We never outgrow our childhood . . . a fragrance, favorite recipe, a song immediately transports us back into that nostalgic memory.
TRUTH: We live as we believe. What we’ve been told by our family, teachers, classmates, good or bad, sets the stage for what we believe about ourselves in later years. It can’t be dismissed because it is who we are.
Proverbs 23:7. “For as he thinks within himself, so he is“.
Does a taunting memory; “you’re really stupid”, “you can’t sing”, “you’re fat!”, master us? Unfortunately it can overpower our lives. Is it something you can change? Then change it. Don’t let self-pity overtake you. If it’s not, don’t own it! Don’t make it a self-fulfilling prophesy. If you can’t change it, (you’ll never be a singer) develop other talents. If it’s true, grieve over it if necessary, then take it to God.
Jeannie grew up in a tumultuous home – her parents were on the verge of divorcing. Chocolate, cookies and sweets calmed her inner spirit by releasing their stress-relieving endorphins. After the divorce, on her “daddy days”, her father took her to lunch, encouraging her to order whatever she wanted, assuaging his guilt over moving out. Milkshakes and desserts called her name. Her mother, now working, baked her favorite cookies on weekends, to make up for not being home after school. As long as Jeannie appeared happy, what harm could it do? She’d lose the baby fat later. To Jeannie, it set up habits because sugar comforted “love hunger”.
As a 4-year-old, Lisa adored her father, a strict evangelical preacher. One day she tried to climb up on his lap for a hug. He promptly sat her down, saying, “Young ladies don’t sit on men’s laps.” She never tried again. Craving affection, she found the man of her dreams, an overly demonstrative, affectionate man. Unfortunately he was a sex addict who found love with other women. Now Lisa ate to cover her painful, lonely nights while her husband “worked.” late. Starved for love, food filled the void.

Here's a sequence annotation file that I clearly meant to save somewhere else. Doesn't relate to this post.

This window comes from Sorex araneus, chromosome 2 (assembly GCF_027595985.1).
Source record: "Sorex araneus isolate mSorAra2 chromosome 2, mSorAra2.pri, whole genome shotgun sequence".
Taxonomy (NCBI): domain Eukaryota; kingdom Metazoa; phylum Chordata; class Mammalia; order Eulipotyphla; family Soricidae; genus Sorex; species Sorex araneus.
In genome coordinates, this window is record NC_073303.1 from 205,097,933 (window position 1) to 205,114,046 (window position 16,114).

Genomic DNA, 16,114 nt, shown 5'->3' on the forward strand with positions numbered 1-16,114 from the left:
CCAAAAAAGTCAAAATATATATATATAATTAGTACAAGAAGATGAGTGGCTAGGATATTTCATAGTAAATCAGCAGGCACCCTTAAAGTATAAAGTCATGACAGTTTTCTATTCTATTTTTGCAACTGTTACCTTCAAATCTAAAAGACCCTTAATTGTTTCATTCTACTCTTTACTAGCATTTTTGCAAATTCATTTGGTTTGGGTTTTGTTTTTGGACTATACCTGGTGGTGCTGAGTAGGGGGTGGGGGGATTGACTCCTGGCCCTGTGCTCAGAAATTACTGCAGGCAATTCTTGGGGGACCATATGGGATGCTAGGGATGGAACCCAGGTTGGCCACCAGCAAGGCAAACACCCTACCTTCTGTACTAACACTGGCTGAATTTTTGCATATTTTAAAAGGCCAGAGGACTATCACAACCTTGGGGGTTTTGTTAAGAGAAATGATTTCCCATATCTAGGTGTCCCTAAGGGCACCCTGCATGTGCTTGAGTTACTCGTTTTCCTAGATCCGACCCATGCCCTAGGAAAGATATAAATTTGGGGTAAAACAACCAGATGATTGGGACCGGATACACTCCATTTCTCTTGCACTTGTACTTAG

Susan was abused as a pre-teen by her uncle. She tried to tell her mother, who embarrassed, told Susan she was simply misinterpreting her uncle’s “affection” and not to criticize family. Being a “good” girl, she stuffed that secret deep inside and though it happened again, never spoke of it. She placed layer after layer of fat on her frame, thinking she had brought it upon herself. If she didn’t look attractive she concluded, it wouldn’t happen again. Food released chemicals to medicate and numb her pain.
Food addicts can’t stay away from food like alcoholics can avoid bars. It’s always in our home, on commercials, in malls, on our co-workers desks. Food addiction can only be recognized and controlled. It’s not a matter of will power, it’s a matter of overcoming feel-good, chemical addiction. (“The devil I know is better than the devil I don’t” mentality.)
The initial step in recovery is awareness. Although it wasn’t their fault, these women had an uphill battle to recognize truth. Acknowledging truth allowed them to take steps in reclaiming their lives.
Fundamental action, know yourself:
- Get a piece of paper and write down all your POSITIVE ASPECTS in one column.
- In the next column, write down all you DON’T LIKE about yourself.
- In the third column, what you can’t change, pray to forgive and accept yourself, because God does.
- And in the fourth, list all you can change
- Begin planning positive strategies to reclaim your life and reward met goals with non-food items.
Victories are won in small steps. A marathon runner didn’t win on his first day of running. He prepared with smaller actions and simply pressed onward. Take one changeable action and begin . . . one step at a time. Remember, you’ve faced down your demons and you’re still standing!
“These things I have spoken to you, so that in Me you may have peace. In the world you have tribulation, but take courage; I have overcome the world.” John 16:33